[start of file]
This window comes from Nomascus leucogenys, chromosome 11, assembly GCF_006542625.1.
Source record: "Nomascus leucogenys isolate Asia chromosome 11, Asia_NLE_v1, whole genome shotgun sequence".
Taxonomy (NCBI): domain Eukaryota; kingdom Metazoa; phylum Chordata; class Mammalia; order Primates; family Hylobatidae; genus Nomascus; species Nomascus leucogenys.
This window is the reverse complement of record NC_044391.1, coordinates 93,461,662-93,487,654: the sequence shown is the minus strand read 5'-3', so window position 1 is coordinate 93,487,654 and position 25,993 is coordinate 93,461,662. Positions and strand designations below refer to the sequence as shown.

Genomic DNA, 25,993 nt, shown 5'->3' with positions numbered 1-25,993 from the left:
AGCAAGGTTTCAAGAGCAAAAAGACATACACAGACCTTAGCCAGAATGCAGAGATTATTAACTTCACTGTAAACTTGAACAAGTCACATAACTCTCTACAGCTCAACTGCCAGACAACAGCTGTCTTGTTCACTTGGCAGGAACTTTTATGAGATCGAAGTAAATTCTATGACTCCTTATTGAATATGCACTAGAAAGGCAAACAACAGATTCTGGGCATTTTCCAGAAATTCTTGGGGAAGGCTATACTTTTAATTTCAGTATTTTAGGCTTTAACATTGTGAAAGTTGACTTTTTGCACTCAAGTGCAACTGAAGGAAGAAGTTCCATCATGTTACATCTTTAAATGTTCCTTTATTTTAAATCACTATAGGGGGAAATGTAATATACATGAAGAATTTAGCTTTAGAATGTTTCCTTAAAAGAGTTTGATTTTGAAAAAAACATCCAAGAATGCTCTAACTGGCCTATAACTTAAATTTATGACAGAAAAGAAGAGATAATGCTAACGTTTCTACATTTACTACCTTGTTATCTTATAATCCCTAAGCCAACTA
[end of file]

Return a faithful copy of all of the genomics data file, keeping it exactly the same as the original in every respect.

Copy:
This window comes from Nomascus leucogenys, chromosome 11, assembly GCF_006542625.1.
Source record: "Nomascus leucogenys isolate Asia chromosome 11, Asia_NLE_v1, whole genome shotgun sequence".
Taxonomy (NCBI): domain Eukaryota; kingdom Metazoa; phylum Chordata; class Mammalia; order Primates; family Hylobatidae; genus Nomascus; species Nomascus leucogenys.
This window is the reverse complement of record NC_044391.1, coordinates 93,461,662-93,487,654: the sequence shown is the minus strand read 5'-3', so window position 1 is coordinate 93,487,654 and position 25,993 is coordinate 93,461,662. Positions and strand designations below refer to the sequence as shown.

Genomic DNA, 25,993 nt, shown 5'->3' with positions numbered 1-25,993 from the left:
AGCAAGGTTTCAAGAGCAAAAAGACATACACAGACCTTAGCCAGAATGCAGAGATTATTAACTTCACTGTAAACTTGAACAAGTCACATAACTCTCTACAGCTCAACTGCCAGACAACAGCTGTCTTGTTCACTTGGCAGGAACTTTTATGAGATCGAAGTAAATTCTATGACTCCTTATTGAATATGCACTAGAAAGGCAAACAACAGATTCTGGGCATTTTCCAGAAATTCTTGGGGAAGGCTATACTTTTAATTTCAGTATTTTAGGCTTTAACATTGTGAAAGTTGACTTTTTGCACTCAAGTGCAACTGAAGGAAGAAGTTCCATCATGTTACATCTTTAAATGTTCCTTTATTTTAAATCACTATAGGGGGAAATGTAATATACATGAAGAATTTAGCTTTAGAATGTTTCCTTAAAAGAGTTTGATTTTGAAAAAAACATCCAAGAATGCTCTAACTGGCCTATAACTTAAATTTATGACAGAAAAGAAGAGATAATGCTAACGTTTCTACATTTACTACCTTGTTATCTTATAATCCCTAAGCCAACTA